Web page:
From Sega Retro

Sample Music Playback System (SMPS) is the common name of a family of audio playback engines (or "drivers") and storage formats used by various Sega consoles (including the Sega Mega Drive, Sega Mega-CD, Sega 32X, Sega Master System and Sega Game Gear). "SMPS" is thought to be a colloquial term - there is no evidience to suggest this was the naming scheme of any official drivers, but is the most widely accepted name for the system.

Like other sound drivers, SMPS was designed as a means of processing audio information, allowing a console's CPU to communicate with sound chips on the board and create audible sound (i.e. "driving" the sound). It is usually associated with first-party Japanese Mega Drive games (where it was most predominantly used) - analogous to Sega of America's use of the GEMS driver, and began appearing in games from the late 1980s until the aforementioned consoles bowed out of the market.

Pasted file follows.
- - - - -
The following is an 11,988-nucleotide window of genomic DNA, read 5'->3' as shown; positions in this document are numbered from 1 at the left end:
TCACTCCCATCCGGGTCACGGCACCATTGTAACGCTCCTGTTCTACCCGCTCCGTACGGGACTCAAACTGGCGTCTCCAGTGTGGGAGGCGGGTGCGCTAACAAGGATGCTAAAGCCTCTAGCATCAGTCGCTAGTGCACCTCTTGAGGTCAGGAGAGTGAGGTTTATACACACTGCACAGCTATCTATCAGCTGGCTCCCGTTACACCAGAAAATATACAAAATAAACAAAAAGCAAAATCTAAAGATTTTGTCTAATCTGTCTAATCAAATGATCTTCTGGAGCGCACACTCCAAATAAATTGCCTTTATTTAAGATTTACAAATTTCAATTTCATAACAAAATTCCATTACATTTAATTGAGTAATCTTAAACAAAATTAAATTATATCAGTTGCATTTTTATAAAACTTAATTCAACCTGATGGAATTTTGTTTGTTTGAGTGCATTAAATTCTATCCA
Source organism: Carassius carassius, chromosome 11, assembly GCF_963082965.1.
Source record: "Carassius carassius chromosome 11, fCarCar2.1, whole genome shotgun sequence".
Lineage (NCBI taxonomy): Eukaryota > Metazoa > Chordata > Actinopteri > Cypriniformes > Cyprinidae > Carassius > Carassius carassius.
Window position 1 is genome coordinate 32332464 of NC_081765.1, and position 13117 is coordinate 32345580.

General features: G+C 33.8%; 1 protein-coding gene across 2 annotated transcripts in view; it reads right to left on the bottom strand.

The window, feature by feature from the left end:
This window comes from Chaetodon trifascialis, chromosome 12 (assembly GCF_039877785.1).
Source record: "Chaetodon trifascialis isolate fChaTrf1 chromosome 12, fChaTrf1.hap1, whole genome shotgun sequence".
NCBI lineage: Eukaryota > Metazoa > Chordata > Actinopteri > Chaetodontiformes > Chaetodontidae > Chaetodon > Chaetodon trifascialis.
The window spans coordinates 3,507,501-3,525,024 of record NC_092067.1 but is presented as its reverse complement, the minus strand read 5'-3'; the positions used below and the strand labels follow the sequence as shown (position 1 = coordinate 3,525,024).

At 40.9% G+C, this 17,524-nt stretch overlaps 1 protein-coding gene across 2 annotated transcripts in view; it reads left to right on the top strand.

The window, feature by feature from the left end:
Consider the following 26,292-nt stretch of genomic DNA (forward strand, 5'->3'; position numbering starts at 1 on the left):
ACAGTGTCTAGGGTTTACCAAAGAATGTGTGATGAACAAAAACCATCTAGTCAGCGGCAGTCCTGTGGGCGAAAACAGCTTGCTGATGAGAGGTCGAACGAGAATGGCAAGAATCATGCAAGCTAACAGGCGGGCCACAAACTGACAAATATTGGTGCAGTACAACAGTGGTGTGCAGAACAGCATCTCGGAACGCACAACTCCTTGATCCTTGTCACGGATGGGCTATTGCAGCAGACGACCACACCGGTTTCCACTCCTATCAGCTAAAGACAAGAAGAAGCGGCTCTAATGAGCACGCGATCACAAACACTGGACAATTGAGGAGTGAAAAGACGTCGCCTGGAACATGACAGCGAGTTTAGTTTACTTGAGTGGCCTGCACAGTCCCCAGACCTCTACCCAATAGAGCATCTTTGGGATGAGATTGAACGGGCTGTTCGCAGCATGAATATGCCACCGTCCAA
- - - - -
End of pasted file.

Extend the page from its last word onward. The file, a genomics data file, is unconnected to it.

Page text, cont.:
By sharing drivers between games, developers could create tools to quickly produce audio, and it allows for music and sound effects to be more easily ported between games.


Mega Drive and 32X

Mega Drive (and by extension, 32X) developers had a choice of which processor to run SMPS on; the 16-bit 68000, or the 8-bit Z80. The driver variants are known as SMPS 68000 and SMPS Z80 respectively.

Some developers, such as Treasure, chose to modify the driver, effectively making their own variants. Individual games such as Ristar also have their own modified drivers.

Games which use SMPS 68000

Mega Drive

Games which use SMPS Z80

Mega Drive


SMPS-PCM is variant of SMPS designed to work on the Mega-CD's second 68000 processor, giving it access to the system's RF5C164 PCM chip.

Master System and Game Gear

SMPS drivers designed to work on the Z80 processors of the Master System and Game Gear were also produced. These tap into the two consoles' SN76489 chip.

Technical details


External links